Me and Mrs Jones

Me and Mrs Jones

Mrs Jones sat in the lobby of the nursing home, 92 years old, poised and handsomely dressed, even though legally blind, waiting to be moved to another single room.

Her husband of 70 years had passed away, making the move more necessary.

After many hours of waiting patiently, she smiled sweetly when told that her room was ready.

As she manoeuvred her walker to the elevator, a worker gave a visual description of her tiny room, including the window curtains.

“I love it”, she stated with the enthusiasm of a child who had just got a new puppy.

“But Mrs Jones, you haven’t seen the room,” the worker said.

“That doesn’t have anything to do with it”, Mrs Jones replied.

“Happiness is something you decide on ahead of time.

“Whether I like my room or not doesn’t depend on how I arrange the furniture; it’s how I arrange my mind.

“I have already decided to love it.

“It is a decision I make every morning when I wake up.

“I have a choice, I can spend the day in bed recounting the difficulty I have with the parts of my body that no longer work, or get out of bed and be thankful for the ones that do.

“Each day is a gift from God, and as long as I live I will focus on the new day and all the happy memories I’ve stored away just for this time of life.”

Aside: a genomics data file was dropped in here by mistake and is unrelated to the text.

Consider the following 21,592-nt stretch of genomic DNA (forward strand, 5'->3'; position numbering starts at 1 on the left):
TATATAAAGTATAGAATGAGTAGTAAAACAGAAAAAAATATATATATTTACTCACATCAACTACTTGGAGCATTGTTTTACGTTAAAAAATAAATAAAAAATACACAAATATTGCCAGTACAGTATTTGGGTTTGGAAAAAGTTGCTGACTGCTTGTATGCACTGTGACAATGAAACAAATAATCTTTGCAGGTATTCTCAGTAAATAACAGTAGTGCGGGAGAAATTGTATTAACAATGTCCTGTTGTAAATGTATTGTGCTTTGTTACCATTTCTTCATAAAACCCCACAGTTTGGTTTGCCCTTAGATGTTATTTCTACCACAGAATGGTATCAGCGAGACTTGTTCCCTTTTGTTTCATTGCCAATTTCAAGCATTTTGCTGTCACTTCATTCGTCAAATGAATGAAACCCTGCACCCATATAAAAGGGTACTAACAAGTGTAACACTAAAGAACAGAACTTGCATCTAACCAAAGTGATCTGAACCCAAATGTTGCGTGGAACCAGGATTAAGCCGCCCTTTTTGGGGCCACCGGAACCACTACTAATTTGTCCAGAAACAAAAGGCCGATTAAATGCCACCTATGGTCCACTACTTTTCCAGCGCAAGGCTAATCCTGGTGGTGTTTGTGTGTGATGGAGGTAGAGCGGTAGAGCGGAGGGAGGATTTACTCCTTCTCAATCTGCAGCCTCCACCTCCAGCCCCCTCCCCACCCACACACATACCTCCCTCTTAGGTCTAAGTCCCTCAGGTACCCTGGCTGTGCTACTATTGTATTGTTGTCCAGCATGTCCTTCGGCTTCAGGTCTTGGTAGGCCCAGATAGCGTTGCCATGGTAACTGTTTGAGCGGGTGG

Mrs Jones!

When I think of the joys in my life, the season now and the sadness like natural disasters, … Mrs Jones.

When I think of the money and possessions I have or my inability to have as much as I would like, … Mrs Jones.

When I go through a difficult phase in my life and cannot understand a particular event that causes a lot of pain and suffering, … Mrs Jones.

It seems to me we are living in a time that can bring us back to the essential, rediscovering what is permanent in our lives and what is fleeting.

This moment is a gift to be more fruitful.

I get help from looking at other events in my life that gave me joy and happiness, and take courage from John Paul II’s frequent reminder: “Be not afraid!”

Almost a year since Covid broke in New Zealand, Ash Wednesday, 2021 was the first time our parish could not share a combined service with the local Woolston St John’s Anglican Church.

Each year, the readings call us to a change of heart and teach us about the traditional Lenten practices of prayer, fasting, and almsgiving.

These disciplines are a familiar part of the Christian life but more so during the season of Lent, we renew our commitment to them.

No matter what measures or restrictions may be in place due to the pandemic, we have the tools we need and that no virus can take away: charity, compassion, forgiveness, and gratitude. … Me and Mrs Jones.

  • Paul Mulvaney is a freelance journalist living in Christchurch, New Zealand.
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